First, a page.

International trade at the time of African empires

The high imperial African era (from 300 to 1500) was a golden age in the history of the Black continent. The different States maintained economic relations with the four other continents. This article will give you an overview of the intensity of these trades…

Trade with the Eastern

Berber and Arab caravaners roamed the Sahara to exchange goods between Africa and the Arab world. The Hippopotamus skin whip made on the Senegal River thus had an international reputation according to the Arabic chronicler Bekri. Gold, that was unimaginably abundant in West Africa, was exported. Salt, wheat, raisins and figs were imported as well.

Iranian bowls were found at Mwene Mutapa (Zimbabwe), faience of Iran and Iraq in the Swahili civilization (Tanzania-Kenya), Somali coins in the United Arab Emirates. The Arabs had settled all along the East African coast – that is, Somalia, Kenya, Tanzania and Mozambique – and were intensively trading with Africans.

18th century painting illustrating the relationship between Africa and the Eastern
An Iranian delegation is received by the King of Ethiopia (Authenticated by Runoko Rashidi)

Trade with East Asia and Oceania

The trade between Africa and Asia was mainly due to the wealthy East Coast and the Mwene Mutapa empire. Across the East Coast, an opulent class of Black traders had been created as a result of these exchanges. Africans exported their products to China and India. The discovery in Australia of 1,000-year-old coins from the lavish town of Kilwa, Tanzania, and updated by the team of the Australian anthropologist Ian McIntosh, confirms that the trade also reached Oceania.

Chinese porcelain ware was found in the graves of Mwene Mutapa. Gold, tin, copper, were extracted from the empire’s soil. The products were exported through the port of Solafa in Mozambique. The specialists estimated at 30,000 tons the amount of tin extracted. The navigators at that time were mostly Arabs and Asians.

Despite the existence of a Swahili navigation and the testimony of Blacks sailing on the Indian Ocean, the wealth of East Africa – where according to a saying, ivory beds were accessed by silver ladders – did not make the adventure on the high seas necessary for Africans. Mwene Mutapa’s mining activity served as an economic lever for the entire East Coast.

In addition, coins from Vietnam and Sri Lanka were found in Somalia. These exchanges favoured the advent of diplomatic relations between the Swahili / Somali civilizations and China, which had ambassadors in the respective states.

Swahili Coins in Australia Discovered by Ian McIntosh’s Team in 2013

Trade with Europe

From the time Blacks of Maghreb ruled over southern Europe, intense trade had made possible the appearance of wealthy cities. During the Black Almoravid dynasty, gold from West Africa was used to strike coins that circulated in the European part of the empire where they were called marabotins. A particularly sophisticated customs organization allowed the Black civilization of the Imperial Morocco to increase its wealth. The cities of Spain, Marseille or Genoa were hubs of commerce with North Africa.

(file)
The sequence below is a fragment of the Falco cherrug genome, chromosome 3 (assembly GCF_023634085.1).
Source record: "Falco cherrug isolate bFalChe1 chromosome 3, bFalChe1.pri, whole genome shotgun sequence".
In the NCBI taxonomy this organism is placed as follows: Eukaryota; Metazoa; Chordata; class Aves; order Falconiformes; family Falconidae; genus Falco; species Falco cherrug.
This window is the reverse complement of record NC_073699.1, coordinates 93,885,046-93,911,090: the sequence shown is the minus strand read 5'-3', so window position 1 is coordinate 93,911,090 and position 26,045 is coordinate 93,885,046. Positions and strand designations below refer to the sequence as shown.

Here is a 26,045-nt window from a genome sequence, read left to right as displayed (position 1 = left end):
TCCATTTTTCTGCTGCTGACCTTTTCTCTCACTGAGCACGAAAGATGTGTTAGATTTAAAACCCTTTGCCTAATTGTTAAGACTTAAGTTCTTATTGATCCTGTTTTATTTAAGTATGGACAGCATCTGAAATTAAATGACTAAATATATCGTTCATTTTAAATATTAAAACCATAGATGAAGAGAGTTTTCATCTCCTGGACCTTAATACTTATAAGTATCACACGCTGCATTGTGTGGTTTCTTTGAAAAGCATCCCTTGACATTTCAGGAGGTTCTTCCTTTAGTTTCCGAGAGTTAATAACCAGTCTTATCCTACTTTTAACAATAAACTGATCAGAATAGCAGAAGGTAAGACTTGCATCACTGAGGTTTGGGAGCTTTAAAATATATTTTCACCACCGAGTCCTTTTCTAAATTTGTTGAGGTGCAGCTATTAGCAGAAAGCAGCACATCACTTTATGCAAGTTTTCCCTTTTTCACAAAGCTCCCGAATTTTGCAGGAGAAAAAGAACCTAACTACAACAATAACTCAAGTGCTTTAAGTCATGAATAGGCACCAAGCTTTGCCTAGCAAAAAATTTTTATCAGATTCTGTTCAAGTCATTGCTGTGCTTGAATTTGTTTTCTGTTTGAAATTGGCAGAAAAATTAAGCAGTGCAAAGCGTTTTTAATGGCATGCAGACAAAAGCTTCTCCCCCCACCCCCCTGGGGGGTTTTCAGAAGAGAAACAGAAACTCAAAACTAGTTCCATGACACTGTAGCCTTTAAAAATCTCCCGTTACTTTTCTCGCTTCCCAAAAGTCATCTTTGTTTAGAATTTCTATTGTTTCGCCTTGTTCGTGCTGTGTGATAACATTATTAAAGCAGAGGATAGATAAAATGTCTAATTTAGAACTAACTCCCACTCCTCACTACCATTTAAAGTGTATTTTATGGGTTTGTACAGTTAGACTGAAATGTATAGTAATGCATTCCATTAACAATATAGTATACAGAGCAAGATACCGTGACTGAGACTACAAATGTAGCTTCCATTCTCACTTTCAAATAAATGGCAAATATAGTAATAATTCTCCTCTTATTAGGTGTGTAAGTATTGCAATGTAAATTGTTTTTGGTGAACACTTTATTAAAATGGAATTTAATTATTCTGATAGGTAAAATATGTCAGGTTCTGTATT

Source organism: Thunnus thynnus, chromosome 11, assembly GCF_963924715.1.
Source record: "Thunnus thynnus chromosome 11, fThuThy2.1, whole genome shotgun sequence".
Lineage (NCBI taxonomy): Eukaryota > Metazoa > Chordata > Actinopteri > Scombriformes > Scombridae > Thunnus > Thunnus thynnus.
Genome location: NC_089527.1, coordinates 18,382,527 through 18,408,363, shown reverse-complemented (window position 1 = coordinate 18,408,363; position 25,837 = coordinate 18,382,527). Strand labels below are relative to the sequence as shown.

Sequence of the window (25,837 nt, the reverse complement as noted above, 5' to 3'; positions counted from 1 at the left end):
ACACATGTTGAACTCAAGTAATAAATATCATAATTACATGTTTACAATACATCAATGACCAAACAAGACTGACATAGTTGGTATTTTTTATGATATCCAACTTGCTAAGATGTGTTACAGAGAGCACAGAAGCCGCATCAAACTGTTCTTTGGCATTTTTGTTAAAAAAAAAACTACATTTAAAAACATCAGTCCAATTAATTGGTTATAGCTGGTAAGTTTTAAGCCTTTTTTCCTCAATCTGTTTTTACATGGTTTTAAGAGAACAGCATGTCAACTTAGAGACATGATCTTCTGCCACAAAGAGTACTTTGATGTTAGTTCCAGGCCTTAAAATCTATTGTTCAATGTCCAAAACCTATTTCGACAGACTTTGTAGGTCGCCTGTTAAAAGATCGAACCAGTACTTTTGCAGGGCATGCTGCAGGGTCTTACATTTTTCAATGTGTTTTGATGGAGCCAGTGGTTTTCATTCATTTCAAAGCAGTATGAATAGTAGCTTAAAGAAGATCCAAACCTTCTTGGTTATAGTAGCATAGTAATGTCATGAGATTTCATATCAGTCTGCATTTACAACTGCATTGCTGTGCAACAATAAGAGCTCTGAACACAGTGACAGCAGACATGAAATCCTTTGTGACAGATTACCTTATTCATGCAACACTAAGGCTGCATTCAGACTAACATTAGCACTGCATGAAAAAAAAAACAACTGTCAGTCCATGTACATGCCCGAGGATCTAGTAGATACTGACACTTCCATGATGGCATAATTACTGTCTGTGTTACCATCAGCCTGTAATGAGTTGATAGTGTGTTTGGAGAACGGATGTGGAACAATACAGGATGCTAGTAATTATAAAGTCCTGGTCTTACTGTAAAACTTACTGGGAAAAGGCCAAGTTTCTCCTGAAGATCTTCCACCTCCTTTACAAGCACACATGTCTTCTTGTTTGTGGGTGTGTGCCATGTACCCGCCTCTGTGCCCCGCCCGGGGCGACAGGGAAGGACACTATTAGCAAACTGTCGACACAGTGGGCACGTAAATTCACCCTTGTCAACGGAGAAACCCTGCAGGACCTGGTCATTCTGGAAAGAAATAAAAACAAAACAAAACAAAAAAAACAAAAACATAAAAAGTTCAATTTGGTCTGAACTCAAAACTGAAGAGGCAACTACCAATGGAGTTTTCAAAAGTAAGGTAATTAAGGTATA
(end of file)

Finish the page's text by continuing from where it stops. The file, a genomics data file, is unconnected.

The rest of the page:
Maghreb’s Black dignitaries playing chess in Spain;
Source: The Golden Age of the Moor, Ivan van Sertima, page 29

One thus found a European fabric, the Montenfès, with which the Mansa Suleyman – Emperor of Mali at the time of the chronicler Ibn Battuta – dressed. Black and White Berbers and Arabs were the intermediaries of this trade.

Trade with America

Trade with America is also documented. The African-Guyanese historian Ivan Van Sertima, father of historiography on the presence of Africans in ancient America, gives us some of them after having consulted the archives of Christopher Columbus himself. The crew of the latter had seen tall Blacks in America. The Indians of Haiti had told Columbus that Blacks came in big boats to trade. The contemporary navigators of Columbus reported to him that there were ship departures from the West African coast to America.

But the most affirmative element is that Columbus had analysed in Spain a spear of Haiti, which contained exactly the same composition in metals as those of West Africa. Aside from this trade of spears, Van Sertima reports the great presence of the Mandingoes in the Central American markets.

And here, contrary to the relations with the Arab world and Asia, it is the Blacks themselves, of the empire of Mali, then of the Songhai empire, who travelled through the Atlantic Ocean.

Mansa Abubakari Keita II, Emperor of Mali, crossing the Atlantic in 1311
It is this journey that would have inaugurated the intense commercial relations between West Africa and America (Illustration by Khephra Burns)

Hotep !

By : Lisapo ya Kama © (All rights reserved. Any copying or translation of the text of this article is strictly forbbiden without the written approval of Lisapo ya Kama)


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